Charles Marohn's new book presents a way out for American cities that are trapped in a vicious cycle: Build neighborhoods one small step at a time rather than going straight to utopia.
Opportunity Zone finance is helping to kickstart development around an underutilized section of the Beltline in Atlanta.
We've seen how Opportunity Zones can spur multiple developments to provide high-quality low-income housing while transforming communities.
Walkable urban plans in small and mid-sized cities and suburbs are more likely to be financed if the city is prepared.
Walkable mixed-use neighborhoods help families build wealth—enough to help fund big-ticket items like college and retirement.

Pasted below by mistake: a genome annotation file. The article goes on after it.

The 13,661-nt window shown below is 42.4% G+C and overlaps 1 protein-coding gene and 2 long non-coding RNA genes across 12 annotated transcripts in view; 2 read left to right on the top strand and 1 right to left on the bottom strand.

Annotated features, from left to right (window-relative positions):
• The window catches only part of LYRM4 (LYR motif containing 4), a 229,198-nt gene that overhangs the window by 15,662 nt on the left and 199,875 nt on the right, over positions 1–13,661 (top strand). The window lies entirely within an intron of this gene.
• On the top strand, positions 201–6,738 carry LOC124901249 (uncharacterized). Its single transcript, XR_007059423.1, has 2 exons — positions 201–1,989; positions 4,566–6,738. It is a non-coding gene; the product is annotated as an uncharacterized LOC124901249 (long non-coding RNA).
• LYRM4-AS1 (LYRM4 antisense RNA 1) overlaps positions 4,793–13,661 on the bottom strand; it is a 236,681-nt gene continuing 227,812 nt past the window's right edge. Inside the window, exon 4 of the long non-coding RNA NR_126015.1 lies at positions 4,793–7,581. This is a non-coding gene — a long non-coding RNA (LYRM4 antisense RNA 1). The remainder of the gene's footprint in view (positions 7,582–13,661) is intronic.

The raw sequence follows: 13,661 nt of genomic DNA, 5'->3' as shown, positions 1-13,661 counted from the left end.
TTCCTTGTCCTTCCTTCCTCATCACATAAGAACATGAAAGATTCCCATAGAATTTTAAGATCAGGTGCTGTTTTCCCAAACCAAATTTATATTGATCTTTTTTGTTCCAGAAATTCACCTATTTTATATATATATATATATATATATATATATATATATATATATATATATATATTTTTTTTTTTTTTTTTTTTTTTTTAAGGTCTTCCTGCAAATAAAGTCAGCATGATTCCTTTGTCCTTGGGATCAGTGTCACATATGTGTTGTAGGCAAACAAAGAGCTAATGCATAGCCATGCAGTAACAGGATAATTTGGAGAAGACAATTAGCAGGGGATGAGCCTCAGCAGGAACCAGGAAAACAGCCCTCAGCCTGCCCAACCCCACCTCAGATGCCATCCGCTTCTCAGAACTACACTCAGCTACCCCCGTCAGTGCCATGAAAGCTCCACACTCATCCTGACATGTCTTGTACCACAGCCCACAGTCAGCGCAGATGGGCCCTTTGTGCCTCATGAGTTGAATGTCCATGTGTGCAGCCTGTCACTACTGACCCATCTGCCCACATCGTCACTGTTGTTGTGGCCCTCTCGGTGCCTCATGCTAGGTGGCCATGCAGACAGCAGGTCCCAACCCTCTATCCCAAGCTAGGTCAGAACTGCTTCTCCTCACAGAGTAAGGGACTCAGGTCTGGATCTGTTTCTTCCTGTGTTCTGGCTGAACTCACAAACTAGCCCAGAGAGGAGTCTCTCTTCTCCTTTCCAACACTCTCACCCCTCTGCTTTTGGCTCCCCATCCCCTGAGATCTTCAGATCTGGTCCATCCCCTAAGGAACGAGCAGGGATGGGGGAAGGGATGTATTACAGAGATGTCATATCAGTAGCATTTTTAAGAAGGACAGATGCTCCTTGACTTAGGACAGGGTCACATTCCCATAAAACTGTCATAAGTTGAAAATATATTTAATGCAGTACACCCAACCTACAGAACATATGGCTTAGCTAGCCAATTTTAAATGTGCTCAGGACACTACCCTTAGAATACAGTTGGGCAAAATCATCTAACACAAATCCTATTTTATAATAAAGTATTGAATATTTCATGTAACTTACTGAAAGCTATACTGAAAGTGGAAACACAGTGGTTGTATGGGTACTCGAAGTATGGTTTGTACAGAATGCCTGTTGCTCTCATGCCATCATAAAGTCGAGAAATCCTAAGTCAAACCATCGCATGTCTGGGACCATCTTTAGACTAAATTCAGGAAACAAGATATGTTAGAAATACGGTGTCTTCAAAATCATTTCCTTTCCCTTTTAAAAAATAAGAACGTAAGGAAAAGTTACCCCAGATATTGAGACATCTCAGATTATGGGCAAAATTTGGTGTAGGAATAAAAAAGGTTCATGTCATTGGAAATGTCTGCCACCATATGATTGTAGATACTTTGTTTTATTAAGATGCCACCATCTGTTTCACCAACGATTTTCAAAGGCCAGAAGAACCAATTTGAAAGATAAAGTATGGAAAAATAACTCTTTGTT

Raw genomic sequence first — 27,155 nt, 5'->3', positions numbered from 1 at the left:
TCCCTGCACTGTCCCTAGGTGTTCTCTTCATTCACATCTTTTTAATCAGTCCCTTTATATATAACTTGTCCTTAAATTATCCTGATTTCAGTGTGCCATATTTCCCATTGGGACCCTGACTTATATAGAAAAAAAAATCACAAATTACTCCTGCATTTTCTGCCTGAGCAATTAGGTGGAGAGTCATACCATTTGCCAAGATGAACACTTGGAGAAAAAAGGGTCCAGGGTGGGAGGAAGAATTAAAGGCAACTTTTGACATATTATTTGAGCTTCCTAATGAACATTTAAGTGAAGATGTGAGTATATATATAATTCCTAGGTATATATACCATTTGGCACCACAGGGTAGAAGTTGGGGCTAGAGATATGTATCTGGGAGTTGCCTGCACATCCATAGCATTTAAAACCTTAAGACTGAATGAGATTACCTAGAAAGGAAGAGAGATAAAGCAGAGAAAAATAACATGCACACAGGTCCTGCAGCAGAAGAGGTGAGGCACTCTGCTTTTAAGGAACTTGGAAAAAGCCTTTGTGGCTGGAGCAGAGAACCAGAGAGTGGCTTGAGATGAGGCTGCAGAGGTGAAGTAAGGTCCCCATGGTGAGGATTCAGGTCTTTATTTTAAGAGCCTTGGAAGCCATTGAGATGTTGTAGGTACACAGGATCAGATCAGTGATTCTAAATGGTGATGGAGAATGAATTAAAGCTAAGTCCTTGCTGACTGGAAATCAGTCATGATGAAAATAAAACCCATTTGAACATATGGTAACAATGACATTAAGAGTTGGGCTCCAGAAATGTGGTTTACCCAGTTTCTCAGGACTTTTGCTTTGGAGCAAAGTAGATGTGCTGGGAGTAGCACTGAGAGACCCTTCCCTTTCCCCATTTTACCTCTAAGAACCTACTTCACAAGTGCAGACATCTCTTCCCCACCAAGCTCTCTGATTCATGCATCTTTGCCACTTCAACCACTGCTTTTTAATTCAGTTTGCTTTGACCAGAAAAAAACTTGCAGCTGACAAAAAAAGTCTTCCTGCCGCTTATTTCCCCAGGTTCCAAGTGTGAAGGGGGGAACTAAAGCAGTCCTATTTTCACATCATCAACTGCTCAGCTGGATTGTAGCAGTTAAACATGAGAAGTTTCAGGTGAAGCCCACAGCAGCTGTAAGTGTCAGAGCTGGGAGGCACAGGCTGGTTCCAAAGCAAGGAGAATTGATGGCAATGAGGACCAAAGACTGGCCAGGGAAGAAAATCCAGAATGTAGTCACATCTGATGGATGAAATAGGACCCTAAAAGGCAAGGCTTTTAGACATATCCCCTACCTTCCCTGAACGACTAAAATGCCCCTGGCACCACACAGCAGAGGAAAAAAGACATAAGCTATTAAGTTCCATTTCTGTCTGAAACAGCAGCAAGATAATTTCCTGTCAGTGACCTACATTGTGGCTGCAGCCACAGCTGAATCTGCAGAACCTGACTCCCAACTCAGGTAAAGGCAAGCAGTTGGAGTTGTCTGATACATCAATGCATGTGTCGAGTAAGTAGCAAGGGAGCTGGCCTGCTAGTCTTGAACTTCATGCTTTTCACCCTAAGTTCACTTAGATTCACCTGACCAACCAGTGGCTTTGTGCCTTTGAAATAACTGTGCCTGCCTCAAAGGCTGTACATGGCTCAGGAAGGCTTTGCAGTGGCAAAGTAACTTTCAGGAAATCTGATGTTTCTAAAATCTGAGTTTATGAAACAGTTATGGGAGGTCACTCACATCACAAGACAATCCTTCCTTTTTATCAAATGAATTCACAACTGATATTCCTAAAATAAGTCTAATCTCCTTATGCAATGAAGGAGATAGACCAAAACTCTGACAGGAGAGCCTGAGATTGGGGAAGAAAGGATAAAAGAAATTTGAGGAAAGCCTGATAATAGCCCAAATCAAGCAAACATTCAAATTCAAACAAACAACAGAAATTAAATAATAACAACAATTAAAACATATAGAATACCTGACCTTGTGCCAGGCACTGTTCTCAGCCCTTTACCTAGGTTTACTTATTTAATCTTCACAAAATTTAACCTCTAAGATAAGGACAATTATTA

After many decades of financial bias in favor of single-use buildings, the pendulum has begun to move back toward mixed-use and its superior convenience.
Charles Marohn of Strong Towns and Joe Minicozzi of Urban3 have been sounding the alarm across America about the financial unsustainability of fragmented development patterns and conventional suburban infrastructure.
Affordable housing is built in the suburbs in automobile-dependent places, forcing low-income and working-class residents to spend too much on transportation.
Mixed-use, walkable commercial development is outpacing large-scale conventional suburban construction in every major metro area, according to the new report Foot Traffic Ahead: Ranking Walkable Urbanism in America’s Largest Metros, 2016. ...
Federal programs that were created in another era continue to pose barriers to financing mixed-use, compact, sustainable communities—despite lower risk.
How many times have you heard someone say, dismissively, "Oh, that's just aesthetics," or, defensively, "It's not just aesthetics" to signal that a "real" issue is involved, usually economics. Hogwash, says Urban Land Institute scholar Ed...